Compare business advice to going to see a Doctor: you go in and say “My arm’s been sore since I fell over”. They might say “You’ve got a broken arm, lets put a plaster on it.”

But if you said “Doctor, my big toe’s a bit sore.” they wouldn’t look at your arm… You didn’t ask them too!

Here are my tips to help make sure you get the advice you need from your adviser:

1. Remember that you’re paying.

In my experience most people expect not to understand what their professional adviser tells them.

Advisers are very clever, well qualified people who are engaged for what they know about their subject. But hold on: they are clever and well educated and so they should have the understanding and skills to explain the important points to their client.

One of the best bits of advice I was given when I started my training was that I should never leave my client’s office until I knew (and fully understood) the answer to the questions I had – it was unprofessional to go back and ask again.

The same applies in reverse, you’re the only person who really knows whether you understand the advice or not!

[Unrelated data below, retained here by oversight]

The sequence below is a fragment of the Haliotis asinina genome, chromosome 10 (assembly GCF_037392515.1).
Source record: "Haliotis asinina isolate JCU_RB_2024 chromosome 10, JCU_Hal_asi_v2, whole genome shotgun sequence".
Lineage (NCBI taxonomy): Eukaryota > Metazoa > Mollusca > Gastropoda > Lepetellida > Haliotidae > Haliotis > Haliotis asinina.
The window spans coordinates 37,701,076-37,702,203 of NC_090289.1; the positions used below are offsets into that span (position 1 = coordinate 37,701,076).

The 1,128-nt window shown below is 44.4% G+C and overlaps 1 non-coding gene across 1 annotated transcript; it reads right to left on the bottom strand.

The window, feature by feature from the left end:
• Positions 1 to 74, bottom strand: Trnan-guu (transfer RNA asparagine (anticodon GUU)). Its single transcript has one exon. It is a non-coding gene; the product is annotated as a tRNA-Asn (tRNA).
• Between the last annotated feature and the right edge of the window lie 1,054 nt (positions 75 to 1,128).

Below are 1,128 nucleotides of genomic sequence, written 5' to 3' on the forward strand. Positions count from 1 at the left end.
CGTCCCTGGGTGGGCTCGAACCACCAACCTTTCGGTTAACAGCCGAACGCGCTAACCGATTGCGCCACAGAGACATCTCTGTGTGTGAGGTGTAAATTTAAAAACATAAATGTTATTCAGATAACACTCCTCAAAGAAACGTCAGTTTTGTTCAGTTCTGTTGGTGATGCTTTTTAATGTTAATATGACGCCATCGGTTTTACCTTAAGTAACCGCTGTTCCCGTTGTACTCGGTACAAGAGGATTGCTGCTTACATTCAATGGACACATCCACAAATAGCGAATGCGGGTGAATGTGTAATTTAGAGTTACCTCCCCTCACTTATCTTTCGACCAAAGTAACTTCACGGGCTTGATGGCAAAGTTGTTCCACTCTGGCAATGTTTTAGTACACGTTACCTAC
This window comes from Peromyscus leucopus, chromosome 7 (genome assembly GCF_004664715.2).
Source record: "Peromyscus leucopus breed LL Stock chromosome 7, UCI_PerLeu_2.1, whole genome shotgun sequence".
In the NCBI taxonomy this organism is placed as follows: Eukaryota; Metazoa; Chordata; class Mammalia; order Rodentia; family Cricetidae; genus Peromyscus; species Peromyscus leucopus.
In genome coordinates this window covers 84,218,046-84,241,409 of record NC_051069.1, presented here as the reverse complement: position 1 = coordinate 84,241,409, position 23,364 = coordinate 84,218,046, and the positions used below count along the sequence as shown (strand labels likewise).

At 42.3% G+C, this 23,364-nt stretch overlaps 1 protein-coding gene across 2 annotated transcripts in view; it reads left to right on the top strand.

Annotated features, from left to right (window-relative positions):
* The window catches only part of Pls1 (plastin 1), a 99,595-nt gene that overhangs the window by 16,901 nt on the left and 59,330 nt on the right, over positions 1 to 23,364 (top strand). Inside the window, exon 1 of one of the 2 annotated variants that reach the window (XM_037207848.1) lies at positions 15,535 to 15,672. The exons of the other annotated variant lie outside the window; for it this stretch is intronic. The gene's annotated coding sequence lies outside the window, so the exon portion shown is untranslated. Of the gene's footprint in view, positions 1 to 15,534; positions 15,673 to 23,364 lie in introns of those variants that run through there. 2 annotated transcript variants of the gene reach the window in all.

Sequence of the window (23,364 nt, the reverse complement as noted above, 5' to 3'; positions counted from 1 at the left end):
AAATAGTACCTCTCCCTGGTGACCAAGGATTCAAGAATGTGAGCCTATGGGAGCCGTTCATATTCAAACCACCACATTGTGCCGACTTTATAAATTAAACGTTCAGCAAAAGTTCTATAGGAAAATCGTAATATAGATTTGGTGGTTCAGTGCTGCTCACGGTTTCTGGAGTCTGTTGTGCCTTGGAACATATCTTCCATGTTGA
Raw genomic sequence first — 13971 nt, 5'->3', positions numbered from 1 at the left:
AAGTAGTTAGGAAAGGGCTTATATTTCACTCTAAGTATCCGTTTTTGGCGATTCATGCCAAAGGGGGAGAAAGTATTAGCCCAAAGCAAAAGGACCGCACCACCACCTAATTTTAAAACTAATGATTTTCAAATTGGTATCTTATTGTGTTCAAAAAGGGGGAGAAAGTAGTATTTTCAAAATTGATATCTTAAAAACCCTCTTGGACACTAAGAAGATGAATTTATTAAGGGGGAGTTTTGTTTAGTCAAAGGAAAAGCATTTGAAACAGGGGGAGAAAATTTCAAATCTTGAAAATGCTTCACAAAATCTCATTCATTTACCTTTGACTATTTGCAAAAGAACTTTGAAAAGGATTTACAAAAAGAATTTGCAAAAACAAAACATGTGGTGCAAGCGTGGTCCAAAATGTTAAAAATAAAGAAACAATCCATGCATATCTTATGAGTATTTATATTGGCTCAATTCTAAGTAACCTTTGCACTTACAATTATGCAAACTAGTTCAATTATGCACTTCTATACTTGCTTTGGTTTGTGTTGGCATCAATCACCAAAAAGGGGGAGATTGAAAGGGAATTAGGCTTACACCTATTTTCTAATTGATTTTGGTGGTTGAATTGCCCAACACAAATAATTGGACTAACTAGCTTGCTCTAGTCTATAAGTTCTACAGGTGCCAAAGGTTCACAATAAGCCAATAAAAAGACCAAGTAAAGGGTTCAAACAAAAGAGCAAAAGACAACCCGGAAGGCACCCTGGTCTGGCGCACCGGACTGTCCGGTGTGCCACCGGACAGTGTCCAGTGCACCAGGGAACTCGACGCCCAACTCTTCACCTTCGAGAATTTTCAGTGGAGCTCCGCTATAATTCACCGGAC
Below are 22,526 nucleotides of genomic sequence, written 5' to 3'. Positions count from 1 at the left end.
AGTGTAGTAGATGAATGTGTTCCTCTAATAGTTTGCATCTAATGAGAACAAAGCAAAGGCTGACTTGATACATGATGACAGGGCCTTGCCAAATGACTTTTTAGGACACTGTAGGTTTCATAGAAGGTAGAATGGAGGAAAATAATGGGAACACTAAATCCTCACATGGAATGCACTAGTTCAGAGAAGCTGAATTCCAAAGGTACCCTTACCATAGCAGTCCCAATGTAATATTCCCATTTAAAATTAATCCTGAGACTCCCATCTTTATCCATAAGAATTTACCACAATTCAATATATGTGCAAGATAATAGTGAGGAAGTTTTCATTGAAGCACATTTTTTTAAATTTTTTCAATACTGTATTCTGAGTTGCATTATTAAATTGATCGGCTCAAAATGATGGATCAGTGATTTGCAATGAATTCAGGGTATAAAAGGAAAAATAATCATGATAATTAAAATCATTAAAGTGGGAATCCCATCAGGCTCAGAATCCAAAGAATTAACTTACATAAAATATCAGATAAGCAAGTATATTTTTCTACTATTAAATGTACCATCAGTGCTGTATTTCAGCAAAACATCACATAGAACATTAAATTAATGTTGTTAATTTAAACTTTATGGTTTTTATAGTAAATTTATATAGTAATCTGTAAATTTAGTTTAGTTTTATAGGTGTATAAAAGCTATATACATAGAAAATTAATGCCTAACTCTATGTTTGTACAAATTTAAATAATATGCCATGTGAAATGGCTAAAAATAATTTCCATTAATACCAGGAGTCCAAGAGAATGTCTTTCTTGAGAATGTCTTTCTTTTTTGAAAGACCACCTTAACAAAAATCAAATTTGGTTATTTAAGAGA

There's no such thing as a silly question

It’s not a stupid question – I don’t know what it is…

2. Expect to ask questions.

Don’t be afraid of asking a stupid question, if you’ve got a question then ask it!

This especially applies if you’re in a group. Everyone else will be nodding sagely in response to the advice, but if there’s something you don’t understand then I guarantee that you’re not the only one!

3. Think about what advice you need in advance.

You can’t expect good advice if you say to your accountant “Tell me what I need to know”.

You will get lots of advice, some of it will be big and you will probably get a bill that looks like you’ve had good advice.